Design of theatres

Purpose built theatres

Actors sometimes performed inside large houses, by daylight or candlelight, but the first permanent theatres in London were open to the sky. 

More on theatre construction: We do not know all the details about their construction, though the reconstructed Globe built in the twentieth century is based on much research, and is accurate enough to give us a good idea — as is a drawing made by the Dutchman Johannes de Witt in 1596 of The Swan theatre.

The ‘Wooden O'

The Wooden O

The Globe was built as an octagonal outer frame, probably 30 metres in diameter, with several tiers of seating covered by a straw roof. A bird's-eye view from above would show what Shakespeare famously, in the Prologue to Henry V, called a ‘Wooden O'. Those who could not afford seats could stand in the area around the main stage.

Four levels of acting

The Globe Theatre

  • The main stage was a platform which projected out from one side of the outer framework into the central courtyard. This ‘apron' stage was about 1.5 metres in height, 13 metres across and 7.5 metres deep. There were no curtains around the stage to conceal the actors.
  • Above the stage, and offering some protection from the elements for the actors, was a roof, painted on the underside with stars, and known as ‘the heavens'. Through a trapdoor in this roof actors could descend on a sort of trapeze as gods.
More on ‘the heavens': There may be a reference to ‘the heavens' above the actors in Act II scene ii of Hamlet, where Hamlet describes to Rosencrantz and Guildenstern ‘this most excellent canopy ... this brave o'erhanging firmament, this majestical roof fretted with golden fire'.

Shakespeare shows us in Act V of his play Cymbeline: ‘Jupiter descends in thunder and lightning, sitting upon an eagle.'
  • In the centre of the main stage was a trapdoor through which actors could ascend from and descend to the space below the platform, which was surrounded by curtains – brightly painted for comedies, more sombre for tragedies. This enabled actors to mysteriously appear and disappear.
More on the trapdoor: A trapdoor was necessary for the Weird Sisters in Macbeth: ‘The earth hath bubbles, as the water has, / And these are of them. Whither are they vanished?'
  • At the back of the stage was a balcony, as used in Romeo and Juliet, and perhaps for the ramparts where the Ghost appears in Hamlet. This was sometimes referred to as the ‘upper stage'.

Between the doors was an alcove known as the ‘inner stage' which would be curtained off but where actors could be dramatically revealed.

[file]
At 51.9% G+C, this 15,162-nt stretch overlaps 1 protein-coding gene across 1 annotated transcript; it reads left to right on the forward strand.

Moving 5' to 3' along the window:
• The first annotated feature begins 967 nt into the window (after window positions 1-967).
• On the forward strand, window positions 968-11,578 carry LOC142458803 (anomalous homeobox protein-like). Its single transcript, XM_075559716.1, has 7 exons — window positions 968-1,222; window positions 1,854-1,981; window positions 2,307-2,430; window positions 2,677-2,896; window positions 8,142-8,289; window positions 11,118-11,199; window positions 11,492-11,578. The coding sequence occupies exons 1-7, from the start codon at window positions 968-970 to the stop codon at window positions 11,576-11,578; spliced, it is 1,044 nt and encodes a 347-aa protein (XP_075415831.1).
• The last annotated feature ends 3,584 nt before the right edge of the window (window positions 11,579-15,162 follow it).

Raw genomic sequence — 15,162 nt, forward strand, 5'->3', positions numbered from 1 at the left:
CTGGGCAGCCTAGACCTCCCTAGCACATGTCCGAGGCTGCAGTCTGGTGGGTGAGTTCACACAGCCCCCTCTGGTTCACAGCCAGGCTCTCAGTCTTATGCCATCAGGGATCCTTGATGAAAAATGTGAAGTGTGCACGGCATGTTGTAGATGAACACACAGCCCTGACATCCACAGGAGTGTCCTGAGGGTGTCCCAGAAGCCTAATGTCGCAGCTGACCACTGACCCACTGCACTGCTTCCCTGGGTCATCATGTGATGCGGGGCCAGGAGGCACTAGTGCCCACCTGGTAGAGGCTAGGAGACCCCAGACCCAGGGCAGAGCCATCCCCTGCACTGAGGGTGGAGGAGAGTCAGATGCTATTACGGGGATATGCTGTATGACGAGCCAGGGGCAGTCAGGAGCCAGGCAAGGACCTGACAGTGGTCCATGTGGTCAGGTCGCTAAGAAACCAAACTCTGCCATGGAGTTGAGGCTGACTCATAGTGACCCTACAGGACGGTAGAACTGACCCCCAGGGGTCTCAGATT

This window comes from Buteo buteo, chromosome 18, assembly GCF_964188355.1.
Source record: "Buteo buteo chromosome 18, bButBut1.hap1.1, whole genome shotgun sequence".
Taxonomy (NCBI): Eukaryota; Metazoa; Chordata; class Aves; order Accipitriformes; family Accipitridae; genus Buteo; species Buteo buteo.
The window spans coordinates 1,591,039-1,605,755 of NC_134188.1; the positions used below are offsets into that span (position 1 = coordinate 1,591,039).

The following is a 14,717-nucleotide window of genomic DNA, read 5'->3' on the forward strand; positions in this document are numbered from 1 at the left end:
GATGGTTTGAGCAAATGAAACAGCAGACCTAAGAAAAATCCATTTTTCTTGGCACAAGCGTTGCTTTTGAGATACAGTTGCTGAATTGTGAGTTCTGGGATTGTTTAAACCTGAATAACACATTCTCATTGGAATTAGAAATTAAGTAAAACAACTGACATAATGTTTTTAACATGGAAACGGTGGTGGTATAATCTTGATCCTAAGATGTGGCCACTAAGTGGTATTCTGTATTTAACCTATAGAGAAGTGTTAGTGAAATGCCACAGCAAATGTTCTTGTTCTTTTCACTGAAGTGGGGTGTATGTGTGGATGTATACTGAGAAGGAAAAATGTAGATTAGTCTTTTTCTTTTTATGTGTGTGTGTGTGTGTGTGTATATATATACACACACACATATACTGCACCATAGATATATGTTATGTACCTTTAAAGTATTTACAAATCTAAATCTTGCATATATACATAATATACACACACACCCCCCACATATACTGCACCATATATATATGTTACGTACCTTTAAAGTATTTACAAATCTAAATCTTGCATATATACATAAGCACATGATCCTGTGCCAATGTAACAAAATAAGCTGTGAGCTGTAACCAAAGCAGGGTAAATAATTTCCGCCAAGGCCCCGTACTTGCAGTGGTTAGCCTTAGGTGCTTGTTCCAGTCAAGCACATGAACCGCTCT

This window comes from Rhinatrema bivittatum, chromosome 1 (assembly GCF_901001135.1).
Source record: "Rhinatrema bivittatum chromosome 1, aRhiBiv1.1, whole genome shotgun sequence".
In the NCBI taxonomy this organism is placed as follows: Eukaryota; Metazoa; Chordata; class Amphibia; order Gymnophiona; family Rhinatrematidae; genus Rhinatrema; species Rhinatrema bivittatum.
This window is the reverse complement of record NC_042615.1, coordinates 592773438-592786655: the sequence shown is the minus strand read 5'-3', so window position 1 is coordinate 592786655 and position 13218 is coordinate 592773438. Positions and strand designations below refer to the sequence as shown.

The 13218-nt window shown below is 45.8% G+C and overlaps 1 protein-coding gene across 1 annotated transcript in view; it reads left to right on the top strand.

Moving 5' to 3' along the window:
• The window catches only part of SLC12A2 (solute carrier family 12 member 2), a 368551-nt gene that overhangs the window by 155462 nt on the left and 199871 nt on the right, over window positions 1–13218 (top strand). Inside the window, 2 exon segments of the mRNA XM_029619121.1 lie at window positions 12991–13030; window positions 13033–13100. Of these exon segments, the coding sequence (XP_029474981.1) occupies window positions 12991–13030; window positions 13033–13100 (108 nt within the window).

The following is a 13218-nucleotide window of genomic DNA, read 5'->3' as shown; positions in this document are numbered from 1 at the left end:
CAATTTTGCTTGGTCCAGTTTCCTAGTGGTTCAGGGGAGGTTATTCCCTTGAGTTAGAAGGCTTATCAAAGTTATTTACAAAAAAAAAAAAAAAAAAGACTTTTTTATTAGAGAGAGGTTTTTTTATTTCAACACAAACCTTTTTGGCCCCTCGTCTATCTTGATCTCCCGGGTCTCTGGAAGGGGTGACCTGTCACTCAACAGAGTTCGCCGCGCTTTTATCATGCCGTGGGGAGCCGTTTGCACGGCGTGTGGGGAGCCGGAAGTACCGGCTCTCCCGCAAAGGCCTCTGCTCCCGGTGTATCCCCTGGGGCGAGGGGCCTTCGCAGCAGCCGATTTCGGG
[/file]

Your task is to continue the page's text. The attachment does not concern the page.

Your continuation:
More on the inner stage: Examples of its use are:
  • In Act III scene iv of Hamlet, it is probable that Polonius would have hidden there, behind the ‘arras', to spy on Hamlet and Gertrude.
  • When Ferdinand and Miranda are discovered playing chess in a ‘cave' at the end of The Tempest.

The flow of the drama

Actors could be seen by the audience from all three other sides of the main stage. In the wall at the back were two doors, one on each side, from which actors could arrive on stage from the ‘tiring house' (i.e. dressing rooms and backstage area). As one group of actors left by one of the rear doors, another group could be arriving without pause from the other. 

More on using the stage space: Shakespeare uses the possibilities of this uninterrupted flow of actors to use juxtaposition — that is, the setting side-by-side of scenes suggesting very different moods — for effective contrast. For example, we move without pause from the exit of the guards and Horatio from the battlements in Act I scene i of Hamlet to Claudius' smooth and convincing performance before the members of the court in scene ii.


Because of the open nature of the stage, scenery was minimal or non-existent. Instead the playwright indicates to the audience what they need to imagine:

  • In Hamlet, the play's opening line, ‘Who's there?' tells us that the action is taking place at night — even though Shakespeare's audience would have been watching it in daylight.
  • Francisco's ‘'Tis bitter cold' tells us that we are to imagine him outside, in winter.
  • In A Midsummer Night's Dream, Oberon's first line is ‘Ill met by moonlight, proud Titania' and she asks him, ‘How long within this wood intend you stay?' So the audience knows that the action is taking place in a wood, at night.

Shakespeare did not need artificial trees and electric lighting to assist his audience's ‘willing suspension of disbelief'.

In A Midsummer Night's Dream Shakespeare specifically makes us laugh at those who feel such artificial aids to imagination are necessary: it is the unintelligent mechanicals who ask how they are to reproduce moonlight and a wall in a play.


Costumes were neither elaborate nor historically accurate, as they usually are today. 

More on costumes: This explains why, in Julius Caesar, although productions nowadays usually have actors in Roman togas, we have what seem to be anachronisms in Shakespeare's text: for example, in Act I scene ii Casca says, ‘You pulled me by the cloak' rather than ‘toga'.
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